The radar is a detection system that relies on the transmission of radio waves to discern the range, velocity, and/or angle of an object. Depending on the application, a radar may be used to detect and monitor aircraft, spacecraft, ships, missiles, weather formations, automobiles, or terrain. While radar technology now serves numerous industries and applications with its functionalities, it was not too long ago that its development was a top military secret.
While the history of the radar can be traced back to the 1930s, the basic idea of the system has its origins in electromagnetic radiation experiments conducted by German physicist Heinrich Hertz in the 1880s. During these experiments, Hertz discovered that radio waves may reflect off of metallic surfaces and will be refracted by a dielectric medium such as is seen with light. These experiments garnered interest in those who sought to create detection devices, though there were no factors at the time that warranted major investment in such technology. In the 1930s, however, long-range military bombers made their debut and countries quickly began searching for a means of detection for defense purposes.
Before the radar itself was invented, many countries experimented with various methods of aircraft detection, and some examples included audio detection for the acoustic noises of aircraft engines and their ignition as well as infrared sensors. As neither the detection of aircraft engines or infrared sensors worked, countries then turned to radio echoes. Independently, the United States, Great Britain, Germany, France, the Soviet Union, Italy, the Netherlands, and Japan all initiated radar experimentation around the same time and some even had rudimentary forms ready by World War II.
For the United States, initial observations of the radar effect were conducted in 1922 at the U.S. Naval Research Laboratory in Washington D.C. During this experiment, a radio transmitter and receiver were placed at opposite ends of the Potomac River, and undesired fluctuations occurred due to a ship passing through the experiment. As such, research lost sponsoring until 1930 when an aircraft flying through a transmitting antenna caused the fluctuation of the received signal. After subsequent tests, research, and funding, the first radars developed by the U.S. Army were ready by the start of World War II. Despite this, countries such as Germany and Britain had also been developing similar technology using HF and VHF bands, and World War II saw major competition as countries tried to surpass each other’s radar capabilities.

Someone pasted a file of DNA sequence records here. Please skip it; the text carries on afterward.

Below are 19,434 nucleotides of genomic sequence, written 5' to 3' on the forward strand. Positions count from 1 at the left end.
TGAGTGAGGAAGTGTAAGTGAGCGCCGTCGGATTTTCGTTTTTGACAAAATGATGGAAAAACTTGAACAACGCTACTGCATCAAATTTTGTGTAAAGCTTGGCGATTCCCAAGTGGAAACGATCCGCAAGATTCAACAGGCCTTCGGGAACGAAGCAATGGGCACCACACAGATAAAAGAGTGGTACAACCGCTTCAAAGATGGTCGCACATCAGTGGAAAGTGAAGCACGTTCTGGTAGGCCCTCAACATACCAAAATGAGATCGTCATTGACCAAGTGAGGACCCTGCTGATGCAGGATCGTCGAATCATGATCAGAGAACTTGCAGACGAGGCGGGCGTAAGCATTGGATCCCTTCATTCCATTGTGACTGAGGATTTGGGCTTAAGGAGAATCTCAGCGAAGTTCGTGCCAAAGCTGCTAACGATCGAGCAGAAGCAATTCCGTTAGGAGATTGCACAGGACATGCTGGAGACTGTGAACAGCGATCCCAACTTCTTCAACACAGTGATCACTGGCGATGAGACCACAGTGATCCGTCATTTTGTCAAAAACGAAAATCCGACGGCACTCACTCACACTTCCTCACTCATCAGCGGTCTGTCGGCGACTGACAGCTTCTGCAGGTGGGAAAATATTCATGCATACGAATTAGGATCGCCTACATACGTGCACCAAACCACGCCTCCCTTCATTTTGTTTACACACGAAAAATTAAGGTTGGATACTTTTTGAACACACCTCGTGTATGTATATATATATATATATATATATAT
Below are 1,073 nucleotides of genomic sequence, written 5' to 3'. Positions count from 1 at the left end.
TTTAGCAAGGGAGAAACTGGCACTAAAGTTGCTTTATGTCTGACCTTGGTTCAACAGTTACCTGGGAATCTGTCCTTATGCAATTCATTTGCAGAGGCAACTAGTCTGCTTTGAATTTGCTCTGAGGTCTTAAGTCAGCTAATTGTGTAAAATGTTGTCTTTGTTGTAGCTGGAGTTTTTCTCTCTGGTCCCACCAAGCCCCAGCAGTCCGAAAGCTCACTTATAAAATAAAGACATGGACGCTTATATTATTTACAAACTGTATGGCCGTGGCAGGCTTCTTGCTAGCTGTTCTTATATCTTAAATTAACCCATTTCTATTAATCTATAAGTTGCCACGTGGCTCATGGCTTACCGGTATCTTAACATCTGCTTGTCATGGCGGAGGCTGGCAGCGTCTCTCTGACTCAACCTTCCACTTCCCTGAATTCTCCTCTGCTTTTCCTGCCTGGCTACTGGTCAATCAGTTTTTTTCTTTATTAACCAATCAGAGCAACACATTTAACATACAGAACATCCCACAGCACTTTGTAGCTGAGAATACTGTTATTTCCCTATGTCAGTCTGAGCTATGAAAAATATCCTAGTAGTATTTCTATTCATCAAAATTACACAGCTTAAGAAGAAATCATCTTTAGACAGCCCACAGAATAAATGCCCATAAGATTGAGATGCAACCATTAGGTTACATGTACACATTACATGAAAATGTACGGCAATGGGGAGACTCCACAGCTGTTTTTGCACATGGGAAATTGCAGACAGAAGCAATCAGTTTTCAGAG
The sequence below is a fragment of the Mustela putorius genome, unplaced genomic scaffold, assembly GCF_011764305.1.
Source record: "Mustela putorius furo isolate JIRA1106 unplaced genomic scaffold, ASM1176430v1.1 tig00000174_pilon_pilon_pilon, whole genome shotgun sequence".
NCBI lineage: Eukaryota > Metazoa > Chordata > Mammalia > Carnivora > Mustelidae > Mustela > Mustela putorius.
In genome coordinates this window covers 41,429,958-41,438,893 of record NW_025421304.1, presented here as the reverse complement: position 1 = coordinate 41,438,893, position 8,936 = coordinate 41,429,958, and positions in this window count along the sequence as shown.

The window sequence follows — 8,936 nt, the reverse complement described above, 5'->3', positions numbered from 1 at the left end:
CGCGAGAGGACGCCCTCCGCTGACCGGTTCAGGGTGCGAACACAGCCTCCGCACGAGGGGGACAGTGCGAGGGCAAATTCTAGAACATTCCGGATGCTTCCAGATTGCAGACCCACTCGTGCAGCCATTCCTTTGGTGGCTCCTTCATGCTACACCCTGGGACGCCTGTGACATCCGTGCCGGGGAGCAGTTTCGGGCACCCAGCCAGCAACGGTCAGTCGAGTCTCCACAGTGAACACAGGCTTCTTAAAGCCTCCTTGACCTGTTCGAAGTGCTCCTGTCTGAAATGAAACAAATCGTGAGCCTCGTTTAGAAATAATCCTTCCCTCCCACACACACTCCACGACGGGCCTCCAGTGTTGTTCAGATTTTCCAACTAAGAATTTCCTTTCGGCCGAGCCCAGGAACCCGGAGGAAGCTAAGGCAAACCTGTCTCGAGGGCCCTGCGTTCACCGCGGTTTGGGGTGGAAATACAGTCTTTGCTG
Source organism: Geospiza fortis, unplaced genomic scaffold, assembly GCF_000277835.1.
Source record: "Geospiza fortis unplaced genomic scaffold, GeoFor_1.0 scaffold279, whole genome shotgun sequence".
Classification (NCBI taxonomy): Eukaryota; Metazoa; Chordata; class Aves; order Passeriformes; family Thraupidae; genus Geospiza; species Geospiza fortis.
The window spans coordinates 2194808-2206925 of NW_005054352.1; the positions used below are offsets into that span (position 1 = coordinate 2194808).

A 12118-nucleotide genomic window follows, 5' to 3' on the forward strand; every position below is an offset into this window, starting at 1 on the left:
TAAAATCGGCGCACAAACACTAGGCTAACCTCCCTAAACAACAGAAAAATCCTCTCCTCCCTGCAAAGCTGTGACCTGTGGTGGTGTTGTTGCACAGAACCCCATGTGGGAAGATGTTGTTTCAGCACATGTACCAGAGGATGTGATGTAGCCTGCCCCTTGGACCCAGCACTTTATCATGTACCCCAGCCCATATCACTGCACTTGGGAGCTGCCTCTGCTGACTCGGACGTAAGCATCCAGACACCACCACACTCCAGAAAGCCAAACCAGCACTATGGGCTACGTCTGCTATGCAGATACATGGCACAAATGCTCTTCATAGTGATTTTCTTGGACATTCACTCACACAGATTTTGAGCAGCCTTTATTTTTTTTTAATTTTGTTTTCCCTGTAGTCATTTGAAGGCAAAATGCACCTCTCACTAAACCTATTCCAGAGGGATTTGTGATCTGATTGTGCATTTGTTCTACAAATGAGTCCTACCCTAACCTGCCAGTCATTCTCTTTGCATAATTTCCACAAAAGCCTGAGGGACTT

Radar development slowed after the end of the war, though some research continued as the monopulse tracking radar and moving-target indication radar were both completed. During the 1950s though, more improved radar technology began to be developed utilizing more powerful VHF and UHF bands. By the 1960s, radars for detecting ballistic missiles and satellites also debuted, and research and development began to increase once again. As the digital age came to, more modern radars with signal and data processing were created, and more capabilities became possible. Currently, the development of radars still continues as the technology reaches new heights in operational capabilities.
While radar technology was once a top-secret technology utilized for defense applications, it now benefits numerous industries and operations. When you are searching for top quality radar equipment and components, Unlimited Purchasing is your sourcing solution with our unmatched offerings and services. Carrying over 2 billion items that are readily available for purchase, customers can find top quality aircraft parts, NSN components, electronics, and other items that all have been sourced from leading manufacturers that we trust. When you find the items that you wish to purchase, begin with a personalized quote for your comparisons by submitting an Instant RFQ form. With team members readily available for customers 24/7x365, we can fulfill your operational needs quickly and easily. Get started today and see why customers choose Unlimited Purchasing for their operational requirements.
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